Here we are in the 21st century with tarot accepted in the mainstream and yet certain tarot myths surrounding the cards seem to persist. Or, at least, I keep hearing them come up again and again. These days, stories and ‘facts’ about tarot circulate in social media and spread; even now on tarot forums I see tarot newbies asking about these tarot myths. Hmm. I’ve picked up on some of the tarot myths that I keep hearing about and I want to talk about them from my own experience. After all, if the myths were true, then shouldn’t I have discovered this over the years?

On this blog I want to encourage people to pick up and use tarot; some of these myths might put the tarot curious off so i’m going to talk about them from my personal perspective.

Lets dive in!

1. You need to be gifted Your first Deck

This old chestnut is still around. I have absolutely no idea where this comes from, probably from the dim and distant past. Lets put this one to rest.

If I had waited to be gifted my first tarot deck all those years ago, I would never have got into tarot in the first place. I suppose I could have asked to have a deck as a Christmas or Birthday present but what if I received a deck I didn’t like? Nope, I bought my first deck. Hated the deck. Lesson learnt there, research your deck before you buy it.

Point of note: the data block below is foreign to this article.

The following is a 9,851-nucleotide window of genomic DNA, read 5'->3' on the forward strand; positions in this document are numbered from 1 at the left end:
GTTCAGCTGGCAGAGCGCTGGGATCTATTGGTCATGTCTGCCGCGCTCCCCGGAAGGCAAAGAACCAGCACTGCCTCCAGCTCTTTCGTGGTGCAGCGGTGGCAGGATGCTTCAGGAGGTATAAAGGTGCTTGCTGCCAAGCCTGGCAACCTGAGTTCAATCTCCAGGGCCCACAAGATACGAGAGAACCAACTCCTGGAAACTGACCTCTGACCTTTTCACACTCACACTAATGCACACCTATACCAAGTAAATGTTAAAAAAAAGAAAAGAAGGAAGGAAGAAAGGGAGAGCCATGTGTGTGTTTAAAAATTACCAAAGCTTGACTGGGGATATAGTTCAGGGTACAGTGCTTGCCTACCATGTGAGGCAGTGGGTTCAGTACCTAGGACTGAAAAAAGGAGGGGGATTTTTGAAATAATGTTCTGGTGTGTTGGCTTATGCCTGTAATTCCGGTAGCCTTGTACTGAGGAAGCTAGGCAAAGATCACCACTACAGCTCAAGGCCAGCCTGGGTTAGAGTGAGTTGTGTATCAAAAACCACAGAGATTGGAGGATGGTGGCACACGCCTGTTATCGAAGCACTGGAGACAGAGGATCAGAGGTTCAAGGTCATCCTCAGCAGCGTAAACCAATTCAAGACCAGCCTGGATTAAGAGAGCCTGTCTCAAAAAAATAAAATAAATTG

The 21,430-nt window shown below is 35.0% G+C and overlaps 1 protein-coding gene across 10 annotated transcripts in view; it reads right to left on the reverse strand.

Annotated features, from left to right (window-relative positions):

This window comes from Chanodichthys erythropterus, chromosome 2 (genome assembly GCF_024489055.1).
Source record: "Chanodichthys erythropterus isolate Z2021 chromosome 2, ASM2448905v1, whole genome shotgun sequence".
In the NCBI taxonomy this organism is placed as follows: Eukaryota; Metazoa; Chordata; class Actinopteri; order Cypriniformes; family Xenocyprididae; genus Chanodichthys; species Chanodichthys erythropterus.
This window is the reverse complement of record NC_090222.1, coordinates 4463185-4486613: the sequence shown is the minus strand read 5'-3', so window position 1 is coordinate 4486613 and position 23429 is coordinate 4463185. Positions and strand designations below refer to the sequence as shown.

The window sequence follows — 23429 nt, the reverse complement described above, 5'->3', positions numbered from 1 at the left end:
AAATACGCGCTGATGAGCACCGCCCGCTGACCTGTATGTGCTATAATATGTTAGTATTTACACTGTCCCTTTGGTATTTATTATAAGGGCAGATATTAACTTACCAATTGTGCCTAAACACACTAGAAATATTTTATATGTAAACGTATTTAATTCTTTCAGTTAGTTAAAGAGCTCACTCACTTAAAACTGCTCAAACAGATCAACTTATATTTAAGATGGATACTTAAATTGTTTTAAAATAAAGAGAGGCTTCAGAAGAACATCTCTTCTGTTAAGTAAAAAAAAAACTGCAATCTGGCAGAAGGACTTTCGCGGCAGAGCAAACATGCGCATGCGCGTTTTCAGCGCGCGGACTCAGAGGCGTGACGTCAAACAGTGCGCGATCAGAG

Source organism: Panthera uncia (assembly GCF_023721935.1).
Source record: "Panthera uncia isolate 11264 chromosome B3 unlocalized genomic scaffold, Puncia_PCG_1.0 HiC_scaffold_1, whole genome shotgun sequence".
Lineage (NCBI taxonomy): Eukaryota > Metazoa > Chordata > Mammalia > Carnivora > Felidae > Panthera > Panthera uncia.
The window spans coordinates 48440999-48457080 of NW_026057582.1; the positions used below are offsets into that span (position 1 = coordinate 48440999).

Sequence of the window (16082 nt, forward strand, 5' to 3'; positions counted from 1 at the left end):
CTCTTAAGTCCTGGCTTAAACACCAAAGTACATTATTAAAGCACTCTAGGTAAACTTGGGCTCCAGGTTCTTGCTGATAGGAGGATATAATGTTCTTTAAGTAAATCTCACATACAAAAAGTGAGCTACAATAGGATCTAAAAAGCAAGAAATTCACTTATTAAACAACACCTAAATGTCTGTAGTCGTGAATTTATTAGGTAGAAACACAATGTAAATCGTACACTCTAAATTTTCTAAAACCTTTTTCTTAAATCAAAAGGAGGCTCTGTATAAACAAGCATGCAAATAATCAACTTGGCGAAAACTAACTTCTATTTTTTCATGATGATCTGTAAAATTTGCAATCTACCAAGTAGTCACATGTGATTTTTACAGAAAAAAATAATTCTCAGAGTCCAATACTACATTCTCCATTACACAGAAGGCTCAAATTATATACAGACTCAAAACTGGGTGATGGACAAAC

Back in 2004/2005 when I was looking for suitable learning decks, Amazon was incredibly useful as was the tarot database which has many, many decks you can get a sampling of. The Aeclectic site is still there although the excellent forums shut down several years ago; You can access the site here. These days, pictures of cards from just about any deck you’re interested in are a short click away from Google; YouTube; Pinterest: Instagram – you name it.

So yeah, you can buy your own deck – being given your first deck is nice but buying your first deck won’t affect your ability to use the tarot. You can read more on buying your first beginner tarot deck in ‘Choosing and Buying a Beginner Tarot Deck‘ which you can find here.